Meghan: Why do you think this isn’t getting more attention?

Cindy: I think all too often Americans get “Africa burnout.” Many Americans often see Africa as a lost cause. I don’t view Africa that way. You have to look at these people’s faces when they find out you are American—they truly believe they are saved. The kind of hope we instill just by showing up and caring always makes me cry, every time I see it. Americans lose track of the idea of just how important a role we play in the world, and this is a very important region. There are bad guys roaming around this place not because they want to be good citizens but terrorists. Somalia is where the pirates are. We’ve had so many issues in regards to our military. They kidnap people on a regular basis— kidnapping is an industry there. It’s in our best interest to make sure these people are helped. I also encourage those that have the means and are willing to come here—and I’m particularly pointing at Hollywood. Darfur for some reason was really sexy to Hollywood and to the folks that could make things happen but for some reason this hasn’t caught on.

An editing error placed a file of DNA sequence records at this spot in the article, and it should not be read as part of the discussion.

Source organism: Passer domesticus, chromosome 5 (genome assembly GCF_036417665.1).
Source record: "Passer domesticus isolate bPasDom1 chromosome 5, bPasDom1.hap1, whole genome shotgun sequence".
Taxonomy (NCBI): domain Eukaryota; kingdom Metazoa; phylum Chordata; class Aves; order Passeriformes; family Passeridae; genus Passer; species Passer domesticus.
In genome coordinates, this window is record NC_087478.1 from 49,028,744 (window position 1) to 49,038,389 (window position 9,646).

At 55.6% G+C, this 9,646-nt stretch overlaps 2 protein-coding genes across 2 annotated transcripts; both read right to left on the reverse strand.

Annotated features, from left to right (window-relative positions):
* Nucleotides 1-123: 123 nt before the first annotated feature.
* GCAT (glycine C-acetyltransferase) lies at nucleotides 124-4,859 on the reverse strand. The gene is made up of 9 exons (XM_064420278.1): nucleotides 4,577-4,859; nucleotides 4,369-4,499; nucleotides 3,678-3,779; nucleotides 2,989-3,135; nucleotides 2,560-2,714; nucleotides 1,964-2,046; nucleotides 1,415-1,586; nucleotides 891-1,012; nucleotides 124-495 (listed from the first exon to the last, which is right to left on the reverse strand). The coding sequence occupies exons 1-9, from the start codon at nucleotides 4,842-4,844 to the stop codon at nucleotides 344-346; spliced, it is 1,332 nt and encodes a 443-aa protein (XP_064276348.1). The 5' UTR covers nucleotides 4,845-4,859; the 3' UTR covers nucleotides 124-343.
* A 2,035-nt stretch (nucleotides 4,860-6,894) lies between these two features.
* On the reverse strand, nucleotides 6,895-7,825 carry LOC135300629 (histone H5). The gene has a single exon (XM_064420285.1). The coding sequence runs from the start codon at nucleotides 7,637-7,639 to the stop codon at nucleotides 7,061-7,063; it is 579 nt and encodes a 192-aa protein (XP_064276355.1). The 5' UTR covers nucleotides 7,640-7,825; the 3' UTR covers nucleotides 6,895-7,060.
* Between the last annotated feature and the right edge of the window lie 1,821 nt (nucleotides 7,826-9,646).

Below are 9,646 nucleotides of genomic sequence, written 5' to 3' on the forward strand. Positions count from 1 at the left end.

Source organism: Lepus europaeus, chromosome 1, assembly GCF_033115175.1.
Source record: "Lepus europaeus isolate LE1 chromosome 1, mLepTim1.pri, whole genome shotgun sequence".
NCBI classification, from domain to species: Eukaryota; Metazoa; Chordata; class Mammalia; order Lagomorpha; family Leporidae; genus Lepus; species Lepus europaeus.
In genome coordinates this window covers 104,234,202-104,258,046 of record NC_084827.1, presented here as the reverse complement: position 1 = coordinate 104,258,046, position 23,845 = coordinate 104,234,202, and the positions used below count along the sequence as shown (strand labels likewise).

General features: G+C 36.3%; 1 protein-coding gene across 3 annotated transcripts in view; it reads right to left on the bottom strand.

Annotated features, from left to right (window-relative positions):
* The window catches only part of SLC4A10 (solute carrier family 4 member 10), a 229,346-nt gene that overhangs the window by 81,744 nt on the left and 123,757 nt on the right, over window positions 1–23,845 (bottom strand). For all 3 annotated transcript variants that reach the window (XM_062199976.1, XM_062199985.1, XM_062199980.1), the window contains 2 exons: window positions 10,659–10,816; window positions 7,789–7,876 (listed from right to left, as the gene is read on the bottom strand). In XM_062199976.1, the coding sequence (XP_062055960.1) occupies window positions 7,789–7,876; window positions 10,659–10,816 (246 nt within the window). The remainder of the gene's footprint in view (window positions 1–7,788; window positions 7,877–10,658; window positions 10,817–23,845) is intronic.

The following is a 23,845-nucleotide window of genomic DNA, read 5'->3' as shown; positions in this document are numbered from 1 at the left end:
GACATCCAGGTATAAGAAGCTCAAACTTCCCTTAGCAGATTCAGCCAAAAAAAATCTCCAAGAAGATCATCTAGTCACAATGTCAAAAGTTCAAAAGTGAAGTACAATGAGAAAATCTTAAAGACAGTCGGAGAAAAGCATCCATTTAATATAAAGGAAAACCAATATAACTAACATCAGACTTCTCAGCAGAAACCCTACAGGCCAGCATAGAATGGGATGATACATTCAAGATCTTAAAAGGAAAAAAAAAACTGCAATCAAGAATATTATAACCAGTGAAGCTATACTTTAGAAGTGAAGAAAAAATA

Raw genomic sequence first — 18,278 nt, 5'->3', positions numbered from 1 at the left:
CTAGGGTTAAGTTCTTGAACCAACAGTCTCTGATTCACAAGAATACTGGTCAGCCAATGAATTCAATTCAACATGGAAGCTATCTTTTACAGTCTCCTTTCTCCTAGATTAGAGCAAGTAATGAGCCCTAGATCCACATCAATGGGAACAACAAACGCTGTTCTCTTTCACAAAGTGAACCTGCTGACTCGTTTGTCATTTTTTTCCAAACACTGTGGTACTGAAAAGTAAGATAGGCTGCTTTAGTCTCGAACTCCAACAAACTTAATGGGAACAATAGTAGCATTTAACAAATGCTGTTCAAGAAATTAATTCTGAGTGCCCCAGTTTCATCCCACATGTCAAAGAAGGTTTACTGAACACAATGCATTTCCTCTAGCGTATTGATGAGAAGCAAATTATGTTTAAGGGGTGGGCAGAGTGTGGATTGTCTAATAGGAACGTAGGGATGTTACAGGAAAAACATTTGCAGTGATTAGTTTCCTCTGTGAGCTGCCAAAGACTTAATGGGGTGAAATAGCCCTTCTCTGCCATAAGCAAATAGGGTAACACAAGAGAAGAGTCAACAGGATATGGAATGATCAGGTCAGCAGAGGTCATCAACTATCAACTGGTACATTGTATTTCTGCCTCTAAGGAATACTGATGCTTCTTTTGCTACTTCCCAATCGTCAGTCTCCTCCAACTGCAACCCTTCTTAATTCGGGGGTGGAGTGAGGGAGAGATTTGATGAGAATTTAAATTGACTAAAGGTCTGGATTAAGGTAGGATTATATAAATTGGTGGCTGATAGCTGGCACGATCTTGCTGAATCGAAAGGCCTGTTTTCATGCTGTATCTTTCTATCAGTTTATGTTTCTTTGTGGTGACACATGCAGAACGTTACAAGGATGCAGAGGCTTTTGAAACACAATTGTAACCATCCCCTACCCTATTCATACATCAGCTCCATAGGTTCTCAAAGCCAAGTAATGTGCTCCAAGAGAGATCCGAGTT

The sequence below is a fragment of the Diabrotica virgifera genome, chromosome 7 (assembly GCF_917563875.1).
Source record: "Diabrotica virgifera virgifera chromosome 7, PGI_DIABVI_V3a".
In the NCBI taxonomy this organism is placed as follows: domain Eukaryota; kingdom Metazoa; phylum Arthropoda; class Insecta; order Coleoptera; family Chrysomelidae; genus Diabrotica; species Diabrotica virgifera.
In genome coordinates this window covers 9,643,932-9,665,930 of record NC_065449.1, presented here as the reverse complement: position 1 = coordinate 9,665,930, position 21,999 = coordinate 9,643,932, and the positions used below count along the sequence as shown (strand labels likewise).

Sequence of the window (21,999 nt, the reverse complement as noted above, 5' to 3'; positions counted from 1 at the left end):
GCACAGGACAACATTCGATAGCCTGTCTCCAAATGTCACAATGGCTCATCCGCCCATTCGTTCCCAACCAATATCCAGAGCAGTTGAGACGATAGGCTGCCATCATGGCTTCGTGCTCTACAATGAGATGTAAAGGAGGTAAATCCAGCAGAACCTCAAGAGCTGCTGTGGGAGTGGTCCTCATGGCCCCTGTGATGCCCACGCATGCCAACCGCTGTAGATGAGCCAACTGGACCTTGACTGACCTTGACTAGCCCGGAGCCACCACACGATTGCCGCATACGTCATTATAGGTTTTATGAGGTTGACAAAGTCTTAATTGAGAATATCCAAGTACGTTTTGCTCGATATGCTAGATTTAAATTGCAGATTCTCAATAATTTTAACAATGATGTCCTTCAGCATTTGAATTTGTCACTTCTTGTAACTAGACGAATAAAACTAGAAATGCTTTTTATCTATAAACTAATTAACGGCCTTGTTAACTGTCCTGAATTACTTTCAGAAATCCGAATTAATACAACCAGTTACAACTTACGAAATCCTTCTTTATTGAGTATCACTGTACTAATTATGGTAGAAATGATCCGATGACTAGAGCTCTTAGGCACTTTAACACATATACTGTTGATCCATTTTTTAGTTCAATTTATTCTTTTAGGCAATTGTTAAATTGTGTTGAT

Meghan: What else do you want the world to know?

Cindy: I don’t want this place and these people to be forgotten. This is a big problem, and it’s not going to end any time soon. I encourage Americans to get involved and do what they can on a local, national, or international level. Not everyone can get on an airplane and come here, but you can get engaged. What I do is what moves my heart and I feel compelled to do. I want to thank Newsweek and The Daily Beast for caring about this issue, and I want to encourage the readers to give money. Again, go to; $10 goes a long way in a place like this.

Meghan: Thank you for this interview, Mom, and all the amazing work everyone there is doing!

Cindy: Thank you for the interview, Meghan!